“Flying toilets” are common in slums worldwide: Residents unable to reach a latrine due to crowding, distance or insecurity, defecate in a plastic bag and then sling it over the rooftops. But in Haiti, aid teams are testing a specially treated bag designed to turn human faeces into compost within weeks.
This is the first time the biodegradable single-use Peepoo bags are being tested in a post-disaster humanitarian response, according to Andy Bastable, public health engineering coordinator with Oxfam, which is evaluating the product at settlements of displaced people in the Delmas area of the capital, Port-au-Prince.
To date the Peepoo, which includes a chemical to break down waste for use as fertilizer, has been used in slum areas in Bangladesh and Kenya. Critics of the approach say by itself it does not resolve issues of privacy or hand-washing - essential in sanitation solutions - and there is no consumer incentive to use the bag.
An NGO project director working in urban sanitation who preferred anonymity said while the potential benefits are there in general public health terms, for the individual who can use any plastic bag for free it makes no difference.
The aid worker, whose work includes sanitation interventions in Nairobi’s largest slum, Kibera, said the product was “a lovely idea” but “a bit of a joke”.
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But he said it might be useful in a post-conflict or post-disaster temporary settlement, where it could be integrated into camp management, though experts would want to see the results of a “rigorous evaluation”.
Few sanitation options
At some sites where displaced people are living in Port-au-Prince, pit latrines commonly used in post-emergency situations are not feasible because of concrete or tarmac surfaces, a high water table or landowners prohibiting the digging, Oxfam’s Bastable told IRIN. One option in such settings is raised latrines, but US$20 per day per toilet to desludge gets quite expensive, and truck access to many of the sites is difficult, he said.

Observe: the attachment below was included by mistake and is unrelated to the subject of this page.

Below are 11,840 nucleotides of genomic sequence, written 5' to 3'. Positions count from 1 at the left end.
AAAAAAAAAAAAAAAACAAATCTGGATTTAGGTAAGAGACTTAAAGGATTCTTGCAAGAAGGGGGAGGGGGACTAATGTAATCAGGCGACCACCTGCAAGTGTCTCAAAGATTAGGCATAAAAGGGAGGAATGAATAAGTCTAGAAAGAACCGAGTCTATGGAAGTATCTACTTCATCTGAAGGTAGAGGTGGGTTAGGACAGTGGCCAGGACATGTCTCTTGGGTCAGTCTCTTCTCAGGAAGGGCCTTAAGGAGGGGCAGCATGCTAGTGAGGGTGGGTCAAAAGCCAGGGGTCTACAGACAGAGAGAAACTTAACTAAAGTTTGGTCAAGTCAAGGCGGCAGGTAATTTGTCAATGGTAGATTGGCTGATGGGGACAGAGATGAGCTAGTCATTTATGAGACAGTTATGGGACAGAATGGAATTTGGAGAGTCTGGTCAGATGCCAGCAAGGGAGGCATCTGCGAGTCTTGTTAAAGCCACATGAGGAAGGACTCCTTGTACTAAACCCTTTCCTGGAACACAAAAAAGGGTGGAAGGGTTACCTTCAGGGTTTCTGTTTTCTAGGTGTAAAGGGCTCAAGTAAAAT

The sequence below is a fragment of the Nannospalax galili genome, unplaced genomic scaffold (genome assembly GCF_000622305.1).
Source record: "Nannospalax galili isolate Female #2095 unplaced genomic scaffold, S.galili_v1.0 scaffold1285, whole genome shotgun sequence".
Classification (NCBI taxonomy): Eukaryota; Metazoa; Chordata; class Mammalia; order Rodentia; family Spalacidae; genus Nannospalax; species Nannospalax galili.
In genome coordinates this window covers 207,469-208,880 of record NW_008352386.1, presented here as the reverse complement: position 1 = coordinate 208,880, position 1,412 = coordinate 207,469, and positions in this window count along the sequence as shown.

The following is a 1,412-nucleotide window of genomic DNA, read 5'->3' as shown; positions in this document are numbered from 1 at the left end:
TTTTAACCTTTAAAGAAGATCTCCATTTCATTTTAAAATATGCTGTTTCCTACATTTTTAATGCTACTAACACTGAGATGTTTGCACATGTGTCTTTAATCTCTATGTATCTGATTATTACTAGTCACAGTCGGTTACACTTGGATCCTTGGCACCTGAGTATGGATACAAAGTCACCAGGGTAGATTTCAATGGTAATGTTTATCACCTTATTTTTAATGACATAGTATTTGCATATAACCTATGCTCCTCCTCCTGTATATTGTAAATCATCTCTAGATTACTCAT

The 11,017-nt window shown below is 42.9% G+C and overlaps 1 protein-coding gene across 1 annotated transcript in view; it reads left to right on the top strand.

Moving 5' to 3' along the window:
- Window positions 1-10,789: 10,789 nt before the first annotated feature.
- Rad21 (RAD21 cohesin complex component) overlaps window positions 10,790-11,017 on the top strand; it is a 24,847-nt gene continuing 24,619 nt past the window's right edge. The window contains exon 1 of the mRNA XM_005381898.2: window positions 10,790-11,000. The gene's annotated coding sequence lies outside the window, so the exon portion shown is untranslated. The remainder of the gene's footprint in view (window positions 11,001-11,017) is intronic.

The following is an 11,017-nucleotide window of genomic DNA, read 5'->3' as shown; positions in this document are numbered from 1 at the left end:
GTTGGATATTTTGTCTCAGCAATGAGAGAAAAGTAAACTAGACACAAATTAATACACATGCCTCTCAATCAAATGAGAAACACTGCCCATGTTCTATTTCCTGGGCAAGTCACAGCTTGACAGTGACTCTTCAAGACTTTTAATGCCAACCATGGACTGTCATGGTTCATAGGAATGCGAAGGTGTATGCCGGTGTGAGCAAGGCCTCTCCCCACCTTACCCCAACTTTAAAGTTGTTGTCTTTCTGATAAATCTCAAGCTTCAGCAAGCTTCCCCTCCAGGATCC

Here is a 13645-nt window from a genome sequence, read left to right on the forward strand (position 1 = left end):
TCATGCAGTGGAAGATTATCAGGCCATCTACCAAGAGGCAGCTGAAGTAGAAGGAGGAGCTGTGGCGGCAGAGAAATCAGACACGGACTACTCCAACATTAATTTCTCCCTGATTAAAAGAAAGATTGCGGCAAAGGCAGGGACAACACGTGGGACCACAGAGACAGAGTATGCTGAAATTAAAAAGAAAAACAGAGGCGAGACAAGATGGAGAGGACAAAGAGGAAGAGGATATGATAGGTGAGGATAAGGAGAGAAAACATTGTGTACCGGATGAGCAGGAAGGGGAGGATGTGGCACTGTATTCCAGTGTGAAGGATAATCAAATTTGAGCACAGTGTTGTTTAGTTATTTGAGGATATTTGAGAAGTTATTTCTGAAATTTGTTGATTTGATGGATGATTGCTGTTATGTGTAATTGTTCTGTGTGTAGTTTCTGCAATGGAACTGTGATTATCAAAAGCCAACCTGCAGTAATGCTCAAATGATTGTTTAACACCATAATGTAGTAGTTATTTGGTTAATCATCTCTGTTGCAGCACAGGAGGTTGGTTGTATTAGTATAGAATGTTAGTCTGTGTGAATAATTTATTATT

At one camp on a rubbish dump, International Rescue Committee workers dug nearly two metres and found no soil - only compacted garbage, said IRC’s Melissa Winkler.
Oxfam’s Bastable said: “We started thinking - what has been people’s sanitation practice before? Can we take what they do normally, systematize it and make it safer?”
For many in Port-au-Prince the odour-neutralizing bags, with gender-segregated stalls, hand-washing stations and bins regularly emptied by aid workers, are an improvement. Sanitation conditions were poor in Port-au-Prince before the 12 January earthquake and many people defecated in plastic bags, dumping them wherever they could.
Haiti is one of the few countries in the world where sanitation coverage for urban dwellers decreased between 1990 and 2006, according to the UN Children’s Fund and World Health Organization.
|Excerpt from an Oxfam information sheet in a trial of the Peepoo composting toilet bag technology in Haiti|
Wilna Sinvry, 42, lives with her two children at the Delmas 31 camp, where residents received pictorial instructions on how to use and dispose of the bags. “Before the earthquake I would usually go in a black plastic bag and I would have to wake up at four in the morning to dump it in a ravine.”
Camilla Wirseen, Peepoo project director and one of the founders, said while Haiti is no longer in the initial response phase, Peepoo trials in Port-au-Prince will give useful information about the viability of the method in disaster response settings.
“It is a toilet we’re talking about, but it is also an entire sanitation system,” she told IRIN. “In disaster response situations, how would the bags be distributed, for example - airdropped if need be? With accompanying containers or without? How would collection happen? If it is a difficult to access area, could we dig a hole for disposing of the bags?”
Oxfam is finalizing its evaluation report, according to the NGO's Deepa Patel in Port-au-Prince. Recommendations include that storage requirements (such as temperature) must be spelled out and there should be a further study of cost effectiveness.
Oxfam and the NGO SOIL (Sustainable Organic Integrated Livelihoods) are also piloting compost toilets and other "ecological sanitation" techniques in Haiti.